or you can use a third party tool (and free of course) such as disk filler or Philip. These utilities will also create a dummy file with “real” data inside. When you are done, you can simply delete the file and the virtual disk will inflate and thus all the disk space for this virtual machine will be allocated in your proxmox ve system.

          I hope that this answer your question.
          I’ll probably make a post of it. Your question was really a good one :-p

          Till then see ya

        7. Thanks a lot for your support, it is exactly what I was looking for!

          As soon as possible, I will try the 1st solution.

          See ya 🙂

        8. Hi, thanks for your reply.
          I successfully changed the defaults values for memory, network card, autoboot and disk type.

          You don’t need to reboot proxmox VE host to see the changes applied, just restart apache2.


        9. Hi again Griffon,

          I did not test yet the command because I am now fighting with my LVM group. I created it successfully and all works fine… but I am unable until now to somehow mount it so it is accessible to create my virtual HDD. I am surprised Proxmox doesn’t offer such possibility so we can easily access the disks files. I could see in another post you aren’t familiar with this stuff neither, so I will continue reading about it to find a solution.

          It was just to inform you I really appreciated your help, but don’t be surprised if I don’t give feedback 🙂

          By the way, I also discovered the way how the Proxmox wiki explains the LVM group creation is not advised by because the disk may be recognized as empty and erased by mistake. They propose to create them on partitions. Anyway, Proxmox is not the kind of distro you are playing often with… so maybe such risks aren’t important. Maybe this info will be interesting for you.

          … very hard for a Windows / VMWare admin to jump into the Proxmox world 🙂

        10. Hi Fabien,

          Appreciate your feedback. Indeed, I’m not an expert when it comes to LVM but if I get some free time i would definitely have to look into it because PVE is using it. Maybe your are looking for this option. Within the Web Interface, you can add your lVM Group, goto storage and then select add LVM Group. Then you should be able to use it within PVE.

          Anyway,Thanks for the tips and comments. and if you find something useful, do not hesitate to tell us 🙂

          See ya around

        11. Hi again,

          admin says:
          August 19, 2011 at 11:32 am
          “… Within the Web Interface, you can add your lVM Group, goto storage and then select add LVM Group. Then you should be able to use it within PVE…”

          => this was fine, I did not have any issue with it.

          But I got my answeres:
          – Inside a LVM group, disks files have fixed size like I wanted (means the RAW file for a 20GB disk will be 20GB immediately)
          – Not possible to “mount” a LVM group to access contents

          Cheers 🙂

        12. Hi Fabien,

          thank you for letting us know….. 🙂 Hope you got all your answers now. I’ll definitely have a look into LVM technology might be useful for the future 🙂 As soon as I have some time, I’ll start testing this.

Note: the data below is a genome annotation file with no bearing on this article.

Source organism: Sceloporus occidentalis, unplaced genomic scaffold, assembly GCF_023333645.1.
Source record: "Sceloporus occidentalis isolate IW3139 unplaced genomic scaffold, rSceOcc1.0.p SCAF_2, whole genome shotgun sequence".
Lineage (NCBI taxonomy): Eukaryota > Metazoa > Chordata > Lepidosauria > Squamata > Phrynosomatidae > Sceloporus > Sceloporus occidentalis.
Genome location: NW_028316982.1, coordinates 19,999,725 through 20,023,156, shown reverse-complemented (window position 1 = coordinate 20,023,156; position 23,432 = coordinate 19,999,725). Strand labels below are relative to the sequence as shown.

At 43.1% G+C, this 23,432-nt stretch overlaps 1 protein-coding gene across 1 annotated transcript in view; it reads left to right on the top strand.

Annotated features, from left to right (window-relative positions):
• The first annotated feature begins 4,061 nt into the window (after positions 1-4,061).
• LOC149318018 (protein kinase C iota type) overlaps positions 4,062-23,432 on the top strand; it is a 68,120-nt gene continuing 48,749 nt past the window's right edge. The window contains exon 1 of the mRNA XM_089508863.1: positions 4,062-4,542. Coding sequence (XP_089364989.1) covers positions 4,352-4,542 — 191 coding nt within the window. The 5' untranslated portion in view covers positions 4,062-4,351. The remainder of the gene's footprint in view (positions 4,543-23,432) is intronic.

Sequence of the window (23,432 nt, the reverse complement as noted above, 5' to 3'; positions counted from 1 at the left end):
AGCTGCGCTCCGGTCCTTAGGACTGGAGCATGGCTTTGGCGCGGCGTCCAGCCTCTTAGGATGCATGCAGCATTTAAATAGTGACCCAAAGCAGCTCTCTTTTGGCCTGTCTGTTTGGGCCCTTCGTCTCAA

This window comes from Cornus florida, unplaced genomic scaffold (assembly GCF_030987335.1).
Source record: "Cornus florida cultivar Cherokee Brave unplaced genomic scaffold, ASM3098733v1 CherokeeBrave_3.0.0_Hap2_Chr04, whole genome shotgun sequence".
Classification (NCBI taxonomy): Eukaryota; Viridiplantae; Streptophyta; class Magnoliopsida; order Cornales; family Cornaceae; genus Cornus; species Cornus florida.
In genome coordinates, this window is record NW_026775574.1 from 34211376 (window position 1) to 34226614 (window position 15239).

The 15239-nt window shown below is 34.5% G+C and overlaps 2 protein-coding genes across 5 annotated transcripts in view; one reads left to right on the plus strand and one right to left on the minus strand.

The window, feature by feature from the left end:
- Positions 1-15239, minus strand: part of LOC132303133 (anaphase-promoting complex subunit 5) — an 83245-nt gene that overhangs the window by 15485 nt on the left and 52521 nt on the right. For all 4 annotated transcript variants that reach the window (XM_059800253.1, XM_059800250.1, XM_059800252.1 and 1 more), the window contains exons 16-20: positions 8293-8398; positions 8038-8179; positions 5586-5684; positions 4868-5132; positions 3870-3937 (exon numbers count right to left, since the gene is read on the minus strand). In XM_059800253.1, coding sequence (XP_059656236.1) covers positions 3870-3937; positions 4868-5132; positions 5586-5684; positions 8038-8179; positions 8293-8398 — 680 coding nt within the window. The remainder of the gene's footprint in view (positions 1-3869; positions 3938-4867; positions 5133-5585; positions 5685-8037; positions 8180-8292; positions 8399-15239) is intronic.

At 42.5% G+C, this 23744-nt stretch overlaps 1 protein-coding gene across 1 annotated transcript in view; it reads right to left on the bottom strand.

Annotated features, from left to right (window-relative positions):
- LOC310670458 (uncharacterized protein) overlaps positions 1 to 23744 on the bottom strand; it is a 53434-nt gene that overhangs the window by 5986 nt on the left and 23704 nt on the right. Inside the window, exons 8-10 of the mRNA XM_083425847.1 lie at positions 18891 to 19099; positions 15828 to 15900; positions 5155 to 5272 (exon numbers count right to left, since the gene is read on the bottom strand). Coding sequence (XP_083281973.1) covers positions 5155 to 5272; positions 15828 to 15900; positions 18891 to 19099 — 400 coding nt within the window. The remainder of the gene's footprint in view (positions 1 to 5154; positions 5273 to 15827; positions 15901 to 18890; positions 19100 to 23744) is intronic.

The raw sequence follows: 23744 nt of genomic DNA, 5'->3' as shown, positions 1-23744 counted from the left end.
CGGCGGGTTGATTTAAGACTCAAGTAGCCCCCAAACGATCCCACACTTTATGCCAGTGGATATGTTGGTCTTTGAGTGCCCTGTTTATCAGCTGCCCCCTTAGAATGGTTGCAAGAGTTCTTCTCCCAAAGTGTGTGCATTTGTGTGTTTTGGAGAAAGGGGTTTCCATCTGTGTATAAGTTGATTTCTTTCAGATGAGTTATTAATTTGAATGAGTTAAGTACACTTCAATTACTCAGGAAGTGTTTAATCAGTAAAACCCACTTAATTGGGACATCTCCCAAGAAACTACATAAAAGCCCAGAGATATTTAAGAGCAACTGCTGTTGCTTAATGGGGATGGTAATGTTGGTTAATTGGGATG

You are right in the following points (I’ve checked quickly..) :
          if you are using LVM as storage, you should have a real thick Disk provisionning (because the filesys).
          You cannot mount LVM volume (and see what’s inside ) within Proxmox VE as is.

          I’ll definitely make a post (or a series of posts) about this topic.
          Thank you for your comments and sharing with us your discovery
          Best Regards

        13. Hi

          that the Proxmox installation only allows me to create images in raw format
          the drop is not formatted vmdk or qwcon2

        14. Hello Josep,

          Normally, you should see vmdk or qcow2 next to the raw format. Which version of Proxmox are you running ? You could check this post to see if your html files are configured correctly and see if the options are listed there….

          I would suggest you to re-install the lastest version of Proxmox VE and see if this fix your problem

          Best Regards

        15. Hi,

          Great website!

          So, we’ve created a mirror raid on /md0 and vgcreated a LVM on it, and set it up on the Proxmox GUI but I’m dissapointed we couldn’t thin provision using VMDK (as I read elsewhere on your site). The only option was RAW. As I read, RAW is thick provisioning only….thin for us, in our situation would be much preferred.

          Please advise why I could only see RAW and what I can do to thin provision instead.

          Many thanks!

        16. Hello Gavin,

          If you use vmdk or qcow2 disk format for your virtual machines, you can do thin provisionning. However, if you plan to use LVM Group within the Proxmox VE Web Interface, you have a small limitation….The limitation is that Proxmox VE when using LVM group is configured to use only raw format and thus no thin provisionning…..

          What you could do (It’s a suggestion I’ve never tried this…..), you could probably create your LVM group within the console (using pvcreate,lvcreate and so on). When this is done, you will need to mount your LVM group. Then, within the Proxmox VE interface, you could add your storage as Directory Type. If the Storage type is set to Directory, you should be able to select the disk format you want to use (vmdk,qcow2 or raw)

          I do not know if this would fit your needs… you will need to perform additional tests to be sure. (And again, I’ve never tested this configuration)

          Hope this help you

          See Ya

        17. @Aprilia,

          If you want to get the latest version of PROXMOX VE software, please visit their website and you should see all the necessary info you would need to perform further investigations

          Thanks for the visit and the feedback
          Till next time
          See ya

        Leave a Reply